Comptroller Tells Banks to Shape Up on Service
By HARRISON, BARBARA A. REHM^DAVID
Staking out a new regulatory domain, acting Comptroller of the Currency Julie L. Williams urged banks Wednesday to upgrade customer service.
Ms. Williams said if it does not improve, the banking industry is in danger of losing market share to rivals-a warning recently sounded by Citigroup Inc. co-chairman John S. Reed.
"Customer service is a key competitive intangible-a factor that will profoundly affect the future of competition in financial services," Ms. Williams said in a speech to the Exchequer Club.
This was the first time that the Comptroller's Office has singled out lackluster service as a regulatory problem.
It can become a regulatory concern by way of reputation risk, which since 1995 has been one of the nine factors that national bank examiners consider in gauging an institution's safety and soundness.
Ms. Williams said customer service "means the difference, long-term, between a business that is robust and one that withers. And that is why, as a supervisory matter, the OCC cares about how well banks are responding to this challenge."
Part of the problem, Ms. Williams said, is that banks have raised service fees "without adequate explanation, without gauging their effect on public opinion, and without calculating the trade-off between short-term income and long-term reputation risk."
Without detailing what actions her agency might take, Ms. Williams made it clear that a bank's track record with customers is part of the agency's jurisdiction. "Modern supervision is not simply a matter of applying sets of laws, rules, and regulations," she said.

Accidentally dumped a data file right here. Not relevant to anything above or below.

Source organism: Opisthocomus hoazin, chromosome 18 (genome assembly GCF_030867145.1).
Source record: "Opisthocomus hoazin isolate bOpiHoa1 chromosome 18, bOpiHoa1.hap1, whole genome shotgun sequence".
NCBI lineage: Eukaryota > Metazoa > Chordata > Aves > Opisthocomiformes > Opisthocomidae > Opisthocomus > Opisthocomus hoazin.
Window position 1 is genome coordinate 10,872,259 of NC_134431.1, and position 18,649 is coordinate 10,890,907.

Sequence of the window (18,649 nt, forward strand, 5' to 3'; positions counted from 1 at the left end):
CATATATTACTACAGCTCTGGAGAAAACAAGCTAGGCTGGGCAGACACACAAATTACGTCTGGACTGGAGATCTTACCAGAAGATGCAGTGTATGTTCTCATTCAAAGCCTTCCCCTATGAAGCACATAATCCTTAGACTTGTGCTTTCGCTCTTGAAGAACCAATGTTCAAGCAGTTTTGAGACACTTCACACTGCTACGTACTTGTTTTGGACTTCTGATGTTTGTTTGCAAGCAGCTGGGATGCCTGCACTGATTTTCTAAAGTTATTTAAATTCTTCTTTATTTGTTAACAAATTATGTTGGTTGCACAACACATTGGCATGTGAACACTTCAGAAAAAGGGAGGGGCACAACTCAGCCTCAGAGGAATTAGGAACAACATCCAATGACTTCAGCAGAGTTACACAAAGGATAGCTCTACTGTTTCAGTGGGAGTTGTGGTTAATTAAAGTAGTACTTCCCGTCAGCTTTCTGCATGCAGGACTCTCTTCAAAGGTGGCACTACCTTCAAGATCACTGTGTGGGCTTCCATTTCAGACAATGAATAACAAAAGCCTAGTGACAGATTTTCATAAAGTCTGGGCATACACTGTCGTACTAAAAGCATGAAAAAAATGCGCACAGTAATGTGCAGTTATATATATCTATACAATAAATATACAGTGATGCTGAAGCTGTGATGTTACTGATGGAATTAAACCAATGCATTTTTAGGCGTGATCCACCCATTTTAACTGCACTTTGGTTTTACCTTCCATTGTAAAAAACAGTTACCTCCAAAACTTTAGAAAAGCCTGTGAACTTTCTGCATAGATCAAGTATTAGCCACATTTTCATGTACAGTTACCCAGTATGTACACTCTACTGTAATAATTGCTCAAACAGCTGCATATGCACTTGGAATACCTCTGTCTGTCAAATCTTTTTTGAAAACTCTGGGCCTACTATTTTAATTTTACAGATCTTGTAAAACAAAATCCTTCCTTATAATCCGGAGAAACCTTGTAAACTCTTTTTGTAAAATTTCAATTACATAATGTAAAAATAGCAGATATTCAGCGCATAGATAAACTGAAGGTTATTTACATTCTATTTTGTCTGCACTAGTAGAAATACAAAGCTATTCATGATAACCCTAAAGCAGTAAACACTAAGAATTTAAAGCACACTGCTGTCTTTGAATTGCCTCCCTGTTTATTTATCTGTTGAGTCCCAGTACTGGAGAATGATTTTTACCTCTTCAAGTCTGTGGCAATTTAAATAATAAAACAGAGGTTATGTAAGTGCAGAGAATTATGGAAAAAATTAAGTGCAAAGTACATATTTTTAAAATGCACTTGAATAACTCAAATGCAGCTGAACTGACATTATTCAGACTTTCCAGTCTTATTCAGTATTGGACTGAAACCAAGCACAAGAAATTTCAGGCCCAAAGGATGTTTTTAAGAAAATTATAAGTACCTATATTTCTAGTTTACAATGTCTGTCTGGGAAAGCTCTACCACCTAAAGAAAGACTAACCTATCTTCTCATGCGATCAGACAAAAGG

Industry analyst James J. McDermott said regulators are right to be concerned. "In a highly competitive, homogeneous product environment, the quality of service can and will be a distinguishing characteristic of successful companies," he said.
Mr. McDermott, president of Keefe, Bruyette & Woods Inc. in New York, said Mr. Reed's Oct. 26 speech was "a clarion call to the industry in terms of marketing, in terms of execution, in terms of follow through, and in terms of cross selling."
Speaking to a Consumer Bankers Association conference, Mr. Reed knocked the industry's "atrocious" attrition rates and "lousy" customer satisfaction. He labeled the surge in automated teller machine fees "harassment pricing."
Like Mr. Reed, Ms. Williams said that if the banking industry continues to neglect quality and customer satisfaction it may suffer the same fate as the U. …